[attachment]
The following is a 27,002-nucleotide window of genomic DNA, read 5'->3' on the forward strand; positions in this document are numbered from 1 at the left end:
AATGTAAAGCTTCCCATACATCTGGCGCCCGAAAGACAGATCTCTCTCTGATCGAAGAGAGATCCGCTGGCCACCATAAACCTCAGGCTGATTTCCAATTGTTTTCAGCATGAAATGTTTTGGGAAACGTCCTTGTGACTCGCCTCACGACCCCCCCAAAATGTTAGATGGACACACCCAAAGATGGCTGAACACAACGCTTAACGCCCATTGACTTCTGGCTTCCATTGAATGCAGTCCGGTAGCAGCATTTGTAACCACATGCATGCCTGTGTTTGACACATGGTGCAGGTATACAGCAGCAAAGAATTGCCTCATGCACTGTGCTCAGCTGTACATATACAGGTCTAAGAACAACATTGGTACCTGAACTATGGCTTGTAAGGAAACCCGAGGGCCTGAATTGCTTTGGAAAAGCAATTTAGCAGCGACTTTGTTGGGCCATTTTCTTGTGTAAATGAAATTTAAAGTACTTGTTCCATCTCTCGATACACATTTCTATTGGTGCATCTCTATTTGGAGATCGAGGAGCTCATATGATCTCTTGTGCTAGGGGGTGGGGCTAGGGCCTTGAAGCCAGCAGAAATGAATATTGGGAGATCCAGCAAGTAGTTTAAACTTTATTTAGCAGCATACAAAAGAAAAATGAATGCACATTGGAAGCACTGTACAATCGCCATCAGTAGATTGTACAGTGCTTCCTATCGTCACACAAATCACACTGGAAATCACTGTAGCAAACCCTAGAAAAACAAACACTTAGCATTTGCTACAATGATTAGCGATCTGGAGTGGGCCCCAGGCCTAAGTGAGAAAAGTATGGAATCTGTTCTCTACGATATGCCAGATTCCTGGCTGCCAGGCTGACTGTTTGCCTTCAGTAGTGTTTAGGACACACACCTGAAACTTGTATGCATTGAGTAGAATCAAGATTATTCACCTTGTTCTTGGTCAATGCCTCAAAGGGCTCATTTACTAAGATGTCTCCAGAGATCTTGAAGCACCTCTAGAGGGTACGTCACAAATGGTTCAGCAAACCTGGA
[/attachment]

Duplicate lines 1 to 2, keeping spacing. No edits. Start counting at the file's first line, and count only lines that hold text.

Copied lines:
The following is a 27,002-nucleotide window of genomic DNA, read 5'->3' on the forward strand; positions in this document are numbered from 1 at the left end:
AATGTAAAGCTTCCCATACATCTGGCGCCCGAAAGACAGATCTCTCTCTGATCGAAGAGAGATCCGCTGGCCACCATAAACCTCAGGCTGATTTCCAATTGTTTTCAGCATGAAATGTTTTGGGAAACGTCCTTGTGACTCGCCTCACGACCCCCCCAAAATGTTAGATGGACACACCCAAAGATGGCTGAACACAACGCTTAACGCCCATTGACTTCTGGCTTCCATTGAATGCAGTCCGGTAGCAGCATTTGTAACCACATGCATGCCTGTGTTTGACACATGGTGCAGGTATACAGCAGCAAAGAATTGCCTCATGCACTGTGCTCAGCTGTACATATACAGGTCTAAGAACAACATTGGTACCTGAACTATGGCTTGTAAGGAAACCCGAGGGCCTGAATTGCTTTGGAAAAGCAATTTAGCAGCGACTTTGTTGGGCCATTTTCTTGTGTAAATGAAATTTAAAGTACTTGTTCCATCTCTCGATACACATTTCTATTGGTGCATCTCTATTTGGAGATCGAGGAGCTCATATGATCTCTTGTGCTAGGGGGTGGGGCTAGGGCCTTGAAGCCAGCAGAAATGAATATTGGGAGATCCAGCAAGTAGTTTAAACTTTATTTAGCAGCATACAAAAGAAAAATGAATGCACATTGGAAGCACTGTACAATCGCCATCAGTAGATTGTACAGTGCTTCCTATCGTCACACAAATCACACTGGAAATCACTGTAGCAAACCCTAGAAAAACAAACACTTAGCATTTGCTACAATGATTAGCGATCTGGAGTGGGCCCCAGGCCTAAGTGAGAAAAGTATGGAATCTGTTCTCTACGATATGCCAGATTCCTGGCTGCCAGGCTGACTGTTTGCCTTCAGTAGTGTTTAGGACACACACCTGAAACTTGTATGCATTGAGTAGAATCAAGATTATTCACCTTGTTCTTGGTCAATGCCTCAAAGGGCTCATTTACTAAGATGTCTCCAGAGATCTTGAAGCACCTCTAGAGGGTACGTCACAAATGGTTCAGCAAACCTGGA